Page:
Living in the St. Louis community since arriving as a baseball player in 1941, Stan “The Man” Musial was more than likely seen or even heard playing his harmonica by just about every person residing in the area. Coming back to Busch Stadium as often as possible, it has been the thrill of countless Cardinals’ fans just to see the greatest Redbird of them all for only a moment. His final ceremonial first pitch was before Game 5 of the 2006 World Series in which the Cardinals would clinch over the Detroit Tigers for the franchise’s tenth championship.

Along with a number of appearances throughout the years at the ballpark whether for the home opener or before a postseason game, one of the more proud accomplishments was February 15, 2011 when Musial was awarded the Presidential Medal of Freedom by President Barack Obama. A campaign, launched in 2010, built enough support to make sure Stan received the great honor for his lifetime of achievement and service.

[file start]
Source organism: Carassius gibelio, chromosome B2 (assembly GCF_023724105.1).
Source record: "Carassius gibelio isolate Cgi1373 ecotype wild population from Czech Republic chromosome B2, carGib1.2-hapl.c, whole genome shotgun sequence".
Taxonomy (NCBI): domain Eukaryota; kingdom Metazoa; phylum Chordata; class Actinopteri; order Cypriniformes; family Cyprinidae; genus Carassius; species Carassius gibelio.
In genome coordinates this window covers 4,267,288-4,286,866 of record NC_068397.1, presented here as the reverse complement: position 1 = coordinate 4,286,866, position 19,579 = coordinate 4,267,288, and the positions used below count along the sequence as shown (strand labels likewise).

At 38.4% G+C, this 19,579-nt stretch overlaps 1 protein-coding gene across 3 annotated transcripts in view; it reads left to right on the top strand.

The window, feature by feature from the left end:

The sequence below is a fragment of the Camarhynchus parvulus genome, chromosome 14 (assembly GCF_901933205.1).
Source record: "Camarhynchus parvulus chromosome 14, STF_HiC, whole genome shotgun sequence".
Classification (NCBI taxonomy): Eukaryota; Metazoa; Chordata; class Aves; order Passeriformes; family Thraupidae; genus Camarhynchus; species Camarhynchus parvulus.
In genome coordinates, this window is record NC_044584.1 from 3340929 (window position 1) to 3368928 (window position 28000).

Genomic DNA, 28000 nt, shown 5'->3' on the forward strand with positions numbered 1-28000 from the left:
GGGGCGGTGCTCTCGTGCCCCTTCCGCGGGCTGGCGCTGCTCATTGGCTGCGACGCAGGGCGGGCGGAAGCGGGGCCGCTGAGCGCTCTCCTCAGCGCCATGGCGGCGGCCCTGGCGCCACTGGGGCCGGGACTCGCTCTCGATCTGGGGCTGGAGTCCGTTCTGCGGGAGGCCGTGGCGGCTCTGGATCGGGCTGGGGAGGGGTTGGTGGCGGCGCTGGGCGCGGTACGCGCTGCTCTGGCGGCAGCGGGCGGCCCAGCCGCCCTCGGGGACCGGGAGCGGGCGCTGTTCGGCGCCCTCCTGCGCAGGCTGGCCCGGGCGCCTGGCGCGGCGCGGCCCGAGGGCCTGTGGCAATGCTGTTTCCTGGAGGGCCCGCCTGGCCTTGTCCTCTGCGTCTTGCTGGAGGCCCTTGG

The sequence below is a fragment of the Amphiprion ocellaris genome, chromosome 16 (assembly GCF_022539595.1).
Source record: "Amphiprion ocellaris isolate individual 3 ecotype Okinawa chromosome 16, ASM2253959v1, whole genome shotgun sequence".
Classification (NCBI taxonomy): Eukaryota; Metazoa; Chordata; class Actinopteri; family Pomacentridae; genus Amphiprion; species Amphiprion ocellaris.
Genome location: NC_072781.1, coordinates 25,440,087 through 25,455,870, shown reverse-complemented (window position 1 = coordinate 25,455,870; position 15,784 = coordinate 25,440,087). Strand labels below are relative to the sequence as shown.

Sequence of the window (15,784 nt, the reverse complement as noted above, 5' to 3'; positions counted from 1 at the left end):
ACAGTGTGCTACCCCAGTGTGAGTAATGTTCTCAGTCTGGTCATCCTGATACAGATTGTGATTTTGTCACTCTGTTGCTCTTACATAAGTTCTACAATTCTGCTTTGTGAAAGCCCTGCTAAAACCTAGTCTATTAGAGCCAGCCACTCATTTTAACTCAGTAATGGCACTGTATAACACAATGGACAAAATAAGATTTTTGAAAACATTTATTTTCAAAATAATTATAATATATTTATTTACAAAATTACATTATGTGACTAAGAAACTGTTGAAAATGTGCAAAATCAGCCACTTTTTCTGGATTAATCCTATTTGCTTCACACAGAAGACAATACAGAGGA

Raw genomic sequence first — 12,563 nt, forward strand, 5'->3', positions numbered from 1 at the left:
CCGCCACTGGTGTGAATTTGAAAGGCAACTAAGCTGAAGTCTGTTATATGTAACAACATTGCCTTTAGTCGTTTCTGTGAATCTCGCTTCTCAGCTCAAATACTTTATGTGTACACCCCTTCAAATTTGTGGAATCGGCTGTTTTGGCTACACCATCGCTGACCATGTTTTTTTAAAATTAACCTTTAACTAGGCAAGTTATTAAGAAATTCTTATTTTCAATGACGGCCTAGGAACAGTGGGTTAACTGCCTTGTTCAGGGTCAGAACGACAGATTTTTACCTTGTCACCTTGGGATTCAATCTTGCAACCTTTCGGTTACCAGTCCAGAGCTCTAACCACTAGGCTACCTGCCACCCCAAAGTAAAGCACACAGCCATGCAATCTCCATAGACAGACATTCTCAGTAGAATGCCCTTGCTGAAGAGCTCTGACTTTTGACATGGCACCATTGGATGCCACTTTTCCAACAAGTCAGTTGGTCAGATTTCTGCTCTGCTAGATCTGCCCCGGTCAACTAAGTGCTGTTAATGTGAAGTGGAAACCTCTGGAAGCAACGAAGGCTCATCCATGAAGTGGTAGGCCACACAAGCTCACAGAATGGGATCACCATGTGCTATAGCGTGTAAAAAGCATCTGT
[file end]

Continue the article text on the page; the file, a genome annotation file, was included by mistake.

The St. Louis Cardinals, communities of St. Louis and Donora, sports fans and the world together has lost a man that we will likely never again see, nor encounter. Thank you Stan Musial for the countless memories along with your grace, kindness, decency and friendship.

(TM and © Copyright 2012 CBS Radio Inc. and its relevant subsidiaries. CBS RADIO and EYE Logo TM and Copyright 2012 CBS Broadcasting Inc. Used under license. All Rights Reserved. This material may not be published, broadcast, rewritten, or redistributed.)